They provide the most authoritative record of history. As pieces of evidence they are invaluable because they may add a new fact, or a name, or a date to history.

The rise and fall of great early civilizations of Rome and Greece are well chronicled and illustrated on their coins. In India, for example, the coins of the Guptas reveal the grandeur of their golden age. Coins tell us about the empires of the kings who minted them and the people who used them as money. They witness the flowering and decay of artistic expression of their times. Many traces of human development can also be seen on them.

This small volume is an attempt to show what coins can teach us as documents of history, monuments of art and artifacts of our national heritage. Coins of prominent ancient Indian kingdoms upto 15 century AD are described. Two chapters are devoted to medals of historical importance. Some examples of fascinating coin-rarities are given in the last two chapters.


Tribal Coins of Ancient India
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Tribal Coins of Ancient India

Rs 2,900.00

About the Book

Contents: Preface. Acknowledgements. Introduction. 1. The Agras. 2. The Arjunayanas. 3. The Audumbaras. 4. The Kulutas. 5. The Kshudrakas. 6. The Kunindas. 7. The Malavas. 8. The Pauravas. 9. The Rajanyas. 10. The Savitriputras. 11. The Sibis. 12. The Trigartas. 13. The Uddehikas. 14. The Vemakis / Vaiyamakas. 15. The Vrishnis. 16. The Yaudheyas. Appendices. Bibliography. Index.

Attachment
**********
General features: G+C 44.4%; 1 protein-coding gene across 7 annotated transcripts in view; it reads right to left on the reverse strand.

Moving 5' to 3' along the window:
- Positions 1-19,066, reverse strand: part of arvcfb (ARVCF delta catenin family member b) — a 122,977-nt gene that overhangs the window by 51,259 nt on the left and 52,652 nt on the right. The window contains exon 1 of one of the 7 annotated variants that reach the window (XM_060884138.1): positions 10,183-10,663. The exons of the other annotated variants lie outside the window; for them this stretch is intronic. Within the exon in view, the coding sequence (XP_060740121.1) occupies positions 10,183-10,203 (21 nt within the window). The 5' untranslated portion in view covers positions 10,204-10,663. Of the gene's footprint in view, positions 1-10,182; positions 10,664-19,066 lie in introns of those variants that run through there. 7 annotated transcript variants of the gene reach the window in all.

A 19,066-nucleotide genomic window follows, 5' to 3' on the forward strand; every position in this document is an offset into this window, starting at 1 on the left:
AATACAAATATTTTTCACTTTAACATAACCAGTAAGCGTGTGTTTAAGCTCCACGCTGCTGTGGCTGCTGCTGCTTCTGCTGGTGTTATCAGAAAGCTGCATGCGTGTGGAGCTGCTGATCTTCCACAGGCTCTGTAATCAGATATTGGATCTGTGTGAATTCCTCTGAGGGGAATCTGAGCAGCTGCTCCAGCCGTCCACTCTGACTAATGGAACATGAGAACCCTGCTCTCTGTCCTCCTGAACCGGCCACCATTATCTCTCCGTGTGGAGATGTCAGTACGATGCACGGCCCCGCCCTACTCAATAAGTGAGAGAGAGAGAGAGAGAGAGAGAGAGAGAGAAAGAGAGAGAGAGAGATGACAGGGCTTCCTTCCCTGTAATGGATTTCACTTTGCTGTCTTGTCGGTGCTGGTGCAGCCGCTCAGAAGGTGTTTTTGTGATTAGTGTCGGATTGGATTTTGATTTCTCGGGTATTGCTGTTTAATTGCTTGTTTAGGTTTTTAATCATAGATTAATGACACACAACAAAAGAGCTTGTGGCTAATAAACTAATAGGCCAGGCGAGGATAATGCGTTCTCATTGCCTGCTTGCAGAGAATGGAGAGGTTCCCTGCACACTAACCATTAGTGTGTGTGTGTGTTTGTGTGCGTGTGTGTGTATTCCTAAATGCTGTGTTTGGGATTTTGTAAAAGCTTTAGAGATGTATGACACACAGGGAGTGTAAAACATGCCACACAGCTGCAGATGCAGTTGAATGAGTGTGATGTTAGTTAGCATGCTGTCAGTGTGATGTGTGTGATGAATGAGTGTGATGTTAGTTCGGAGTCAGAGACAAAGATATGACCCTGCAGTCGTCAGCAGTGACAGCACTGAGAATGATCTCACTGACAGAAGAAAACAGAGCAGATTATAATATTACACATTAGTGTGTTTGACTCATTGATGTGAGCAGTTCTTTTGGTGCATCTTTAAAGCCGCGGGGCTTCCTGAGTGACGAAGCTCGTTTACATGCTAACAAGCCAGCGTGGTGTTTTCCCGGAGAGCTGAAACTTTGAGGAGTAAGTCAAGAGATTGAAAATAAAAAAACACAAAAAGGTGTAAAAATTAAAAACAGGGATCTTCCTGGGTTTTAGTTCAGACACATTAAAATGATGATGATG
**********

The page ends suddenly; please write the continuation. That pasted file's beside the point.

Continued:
"Tribal coins throw a flood of light on the history, culture, religion, economy, polity, trade, commerce, technology, symbology, metrology, movements, etc. of the various tribes in ancient India. They thus enlighten us about various aspects of the life and culture of the people in ancient India.

Numismatic discoveries made from time to time, interpretations and newer techniques of analysis have rendered earlier views in many cases as obsolete and worth revision. Some new types of Agreya coins published recently throw fresh light on the religions proclivities of the Agras. Coins discovered from Nohar show the presence of the Arjunayana Tribe in Northeastern Rajasthan. A critical analysis of the typology and provenance of Audumbara coins reveals that the monarchical issues of the Mitra rulers do not actually belong to the tribe, and that there was no ruler of the name of Mahadeva belonging to the Audumbara stock, thus rendering the old classification of their coins as outdated. The discovery of the hoards at Chakkar near Mandi and at Hat Koti and Jalog in Shimla District in Himachal Pradesh, stray finds of new types of Kuninda coins, their coin molds from regular excavations at Sanghol in Punjab and their coins from the site of the Syena-Chiti (Eagle-shaped fire-altar) at Purola in Uttaranchal have thrown fresh light on their history, culture, religion, kingship, capital, mint-site and techniques of minting, trade and commerce, etc. The diminutive nature of Malava coins as evidence of poor economy stands challenged in the light of epigraphic evidence. The existence of the Kshudrakas and Savitriputras has been proved on the basis of their coins. The Vemakis were known only from Rudravarman's silver and a dubious copper coin but the author has brought two of their new rulers -- Bhavavarman and Sivaghosha - to light. The settlement of the Vrishnis at Sunet near Ludhiana is proved by a number of their seals, sealings and copper coins. Many fallacies about the Yaudheyas have also been corrected by a fresh study and analysis of their coins.

This book, based on a study of various published and unpublished hoards and stray finds of coins in institutional and private collections is the first Indian publication on the tribal coins containing the largest number of illustrations bringing to light many new coins and offering new interpretations.